Mel Berger, head of MK’s drug council, incites community dialogue
I am pleased to be the first guest blogger on this new site for Mount Kisco Partners in Prevention. My thirty years working in this community to mitigate the effects of substance use and abuse has given me a deep perspective on the problem. I can tell you that times have changed. In the early days of getting the Mount Kisco Drug and Alcohol Abuse Prevention Council up and running, there was little awareness of alcoholism and drug addiction in this community, and rehab and counseling for those in need was virtually nonexistent. We simply didn’t discuss such things openly back then.
Today we have a much-copied drug court system, some excellent resources to provide treatment to those who need it, and a more educated, aware police force that is equipped to deal effectively and compassionately with underage parties and the use of illicit drugs. Unfortunately though, drugs and alcohol are cheaper and more available these days. Parents are—statistically speaking—more tolerant of their children’s substance use and less willing to administer consequences.
When the council was awarded a Drug Free Community (DFC) grant by the Substance Abuse and Mental Health Services Administration two years ago (our project named “Mount Kisco Partners in Prevention”), we joined the ranks of about 650 other towns across the country committed to the prevention of substance use and abuse by our youth. In its 17 years of operation, the federal DFC program has clearly established that involving the entire community in a solution-oriented approach is the most effective means of addressing local drug and alcohol problems. Note those critical elements: “entire community” and “solution-oriented.”
Our kids give us so much; we owe them, at a minimum, well-being and safety. As adults we bear the responsibility to remain vigilant about whatever in our community threatens that well-being. The fact that the use of alcohol in our high school is above the national average as reported by the ongoing Monitoring the Future study is an indicator that we have work to be done.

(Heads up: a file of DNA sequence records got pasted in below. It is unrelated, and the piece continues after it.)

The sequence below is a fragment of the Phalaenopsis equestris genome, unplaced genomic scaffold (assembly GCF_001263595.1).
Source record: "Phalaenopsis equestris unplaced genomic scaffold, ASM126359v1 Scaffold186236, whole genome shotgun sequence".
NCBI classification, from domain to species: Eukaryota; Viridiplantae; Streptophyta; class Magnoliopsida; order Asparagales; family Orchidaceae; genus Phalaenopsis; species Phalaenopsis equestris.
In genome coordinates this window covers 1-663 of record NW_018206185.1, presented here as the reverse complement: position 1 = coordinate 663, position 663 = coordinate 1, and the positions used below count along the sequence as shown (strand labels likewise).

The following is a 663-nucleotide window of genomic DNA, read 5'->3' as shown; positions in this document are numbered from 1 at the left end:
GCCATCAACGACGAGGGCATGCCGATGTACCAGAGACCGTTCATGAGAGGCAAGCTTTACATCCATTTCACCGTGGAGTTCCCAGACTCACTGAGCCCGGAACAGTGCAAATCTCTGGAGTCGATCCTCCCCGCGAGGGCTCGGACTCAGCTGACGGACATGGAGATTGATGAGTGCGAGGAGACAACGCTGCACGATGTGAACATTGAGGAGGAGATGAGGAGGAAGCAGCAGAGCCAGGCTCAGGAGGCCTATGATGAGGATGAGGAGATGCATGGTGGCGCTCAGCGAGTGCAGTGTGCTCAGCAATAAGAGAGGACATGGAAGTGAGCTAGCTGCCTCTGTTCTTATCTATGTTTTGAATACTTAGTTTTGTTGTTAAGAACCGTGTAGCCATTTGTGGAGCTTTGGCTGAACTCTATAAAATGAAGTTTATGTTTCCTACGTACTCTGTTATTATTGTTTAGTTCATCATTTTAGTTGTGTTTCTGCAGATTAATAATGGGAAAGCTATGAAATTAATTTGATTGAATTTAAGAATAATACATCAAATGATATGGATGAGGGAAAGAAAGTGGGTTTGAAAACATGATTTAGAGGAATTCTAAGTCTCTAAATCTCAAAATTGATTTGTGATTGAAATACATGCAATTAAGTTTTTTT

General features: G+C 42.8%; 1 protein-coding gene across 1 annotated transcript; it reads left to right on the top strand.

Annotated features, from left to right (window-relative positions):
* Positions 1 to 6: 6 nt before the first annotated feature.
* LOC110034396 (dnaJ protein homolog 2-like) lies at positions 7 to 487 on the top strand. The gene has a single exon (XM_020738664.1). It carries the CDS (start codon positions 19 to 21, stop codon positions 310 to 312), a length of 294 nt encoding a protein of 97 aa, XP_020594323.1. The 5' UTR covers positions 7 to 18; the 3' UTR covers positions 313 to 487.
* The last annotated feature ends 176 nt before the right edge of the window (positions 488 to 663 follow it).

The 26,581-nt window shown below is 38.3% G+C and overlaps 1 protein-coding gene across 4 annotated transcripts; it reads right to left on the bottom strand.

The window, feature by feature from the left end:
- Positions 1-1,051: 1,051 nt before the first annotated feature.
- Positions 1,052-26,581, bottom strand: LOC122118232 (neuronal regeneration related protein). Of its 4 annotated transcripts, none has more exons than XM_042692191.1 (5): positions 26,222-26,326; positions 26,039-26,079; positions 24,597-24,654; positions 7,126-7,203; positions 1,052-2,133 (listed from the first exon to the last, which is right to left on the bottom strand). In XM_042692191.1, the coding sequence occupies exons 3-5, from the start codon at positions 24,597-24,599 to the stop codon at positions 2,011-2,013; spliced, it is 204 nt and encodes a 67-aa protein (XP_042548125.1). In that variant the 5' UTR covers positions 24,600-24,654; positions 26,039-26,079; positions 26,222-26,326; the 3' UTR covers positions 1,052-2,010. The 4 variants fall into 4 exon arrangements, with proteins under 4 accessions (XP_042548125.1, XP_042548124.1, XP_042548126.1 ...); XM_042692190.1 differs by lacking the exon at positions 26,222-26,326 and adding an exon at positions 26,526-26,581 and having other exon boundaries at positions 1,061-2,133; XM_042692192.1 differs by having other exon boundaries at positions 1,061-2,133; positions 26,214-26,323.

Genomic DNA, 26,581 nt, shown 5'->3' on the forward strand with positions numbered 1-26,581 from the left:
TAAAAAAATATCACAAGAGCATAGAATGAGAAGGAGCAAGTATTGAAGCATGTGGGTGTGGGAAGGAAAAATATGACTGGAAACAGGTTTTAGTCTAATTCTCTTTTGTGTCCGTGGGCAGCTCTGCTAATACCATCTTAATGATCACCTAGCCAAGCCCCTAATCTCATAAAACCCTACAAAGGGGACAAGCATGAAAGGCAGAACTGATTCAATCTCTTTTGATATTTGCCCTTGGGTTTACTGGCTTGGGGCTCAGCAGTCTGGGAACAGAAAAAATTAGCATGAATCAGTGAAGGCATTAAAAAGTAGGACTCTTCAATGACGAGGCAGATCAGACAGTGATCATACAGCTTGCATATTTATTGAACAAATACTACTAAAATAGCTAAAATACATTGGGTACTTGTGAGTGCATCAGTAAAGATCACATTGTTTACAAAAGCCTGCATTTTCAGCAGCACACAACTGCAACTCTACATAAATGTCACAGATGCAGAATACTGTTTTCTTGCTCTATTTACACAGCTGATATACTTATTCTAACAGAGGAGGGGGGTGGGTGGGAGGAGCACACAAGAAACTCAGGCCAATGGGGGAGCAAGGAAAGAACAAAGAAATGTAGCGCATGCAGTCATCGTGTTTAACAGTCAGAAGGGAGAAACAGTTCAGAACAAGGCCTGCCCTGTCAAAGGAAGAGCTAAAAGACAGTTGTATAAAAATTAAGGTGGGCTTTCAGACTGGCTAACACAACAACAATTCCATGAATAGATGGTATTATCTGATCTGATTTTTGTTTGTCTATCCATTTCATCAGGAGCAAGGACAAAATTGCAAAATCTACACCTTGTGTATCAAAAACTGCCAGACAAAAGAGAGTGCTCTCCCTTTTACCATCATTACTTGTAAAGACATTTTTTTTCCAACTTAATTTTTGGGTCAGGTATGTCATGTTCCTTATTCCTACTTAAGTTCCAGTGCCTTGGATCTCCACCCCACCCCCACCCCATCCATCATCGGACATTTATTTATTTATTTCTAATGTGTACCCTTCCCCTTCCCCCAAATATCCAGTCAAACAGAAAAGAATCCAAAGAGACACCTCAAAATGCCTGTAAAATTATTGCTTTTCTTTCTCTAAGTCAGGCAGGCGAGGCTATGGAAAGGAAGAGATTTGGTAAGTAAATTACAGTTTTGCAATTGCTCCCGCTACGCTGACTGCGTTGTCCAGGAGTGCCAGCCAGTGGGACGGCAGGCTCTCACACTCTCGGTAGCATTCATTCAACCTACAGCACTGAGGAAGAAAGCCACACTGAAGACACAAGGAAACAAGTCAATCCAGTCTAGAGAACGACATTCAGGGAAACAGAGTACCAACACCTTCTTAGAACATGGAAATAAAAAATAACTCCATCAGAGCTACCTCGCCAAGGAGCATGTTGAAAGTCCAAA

In the 80s and 90s the use of crack cocaine was rampant. Today we face a new epidemic in the scourge of heroin. The Daily Voice reports 90 deaths in the past year in Westchester County attributable to drug overdoses, a number of them involving heroin. Any number should be flat out unacceptable to us. Hard as it is to believe, there are now more drug overdose deaths each year in the U.S. than traffic fatalities.
Together we comprise the conscience of our community. So I ask you to examine your own conscience and reflect for a moment on your attitudes toward drugs and alcohol. Do you disapprove of underage drinking? If I told you a young person’s brain is still developing into the mid-20s, would you reconsider a permissive attitude? If I quoted the Surgeon General’s statistic that the highest incidence of alcohol dependence occurs in this country in the 18-to-24-year-old age group, and that kids form their drinking habits in high school and take them along to college, would you be more open to seeing the need for action and the detriment of complacency? Do you think heroin couldn’t ever affect your family? Do you realize that many current heroin users began their addiction with a legitimate prescription for pain opioids taken for a sports injury or a wisdom tooth extraction, and they “graduated” to the cheaper, readily available illegal drug when their pain management degenerated into addiction.
Consider whether there isn’t something more you as an individual can do to safeguard our young people from these potential harms—reviewing this new site in depth would be a good start—and post here your ideas on how we can keep the dialogue in Mount Kisco open and ongoing. Share how you plan to participate in the prevention effort in our community, whether it’s starting a conversation this week at your place of worship, chatting up the person next to you at the A&P checkout, or talking to your own children tonight about what they are seeing in their circle of friends regarding drug and alcohol attitudes and experiences. I’ll start the ball rolling here by committing to sending a link to this site to everyone in town I know. Now, what will you do to join me in addressing our problems and improving our community?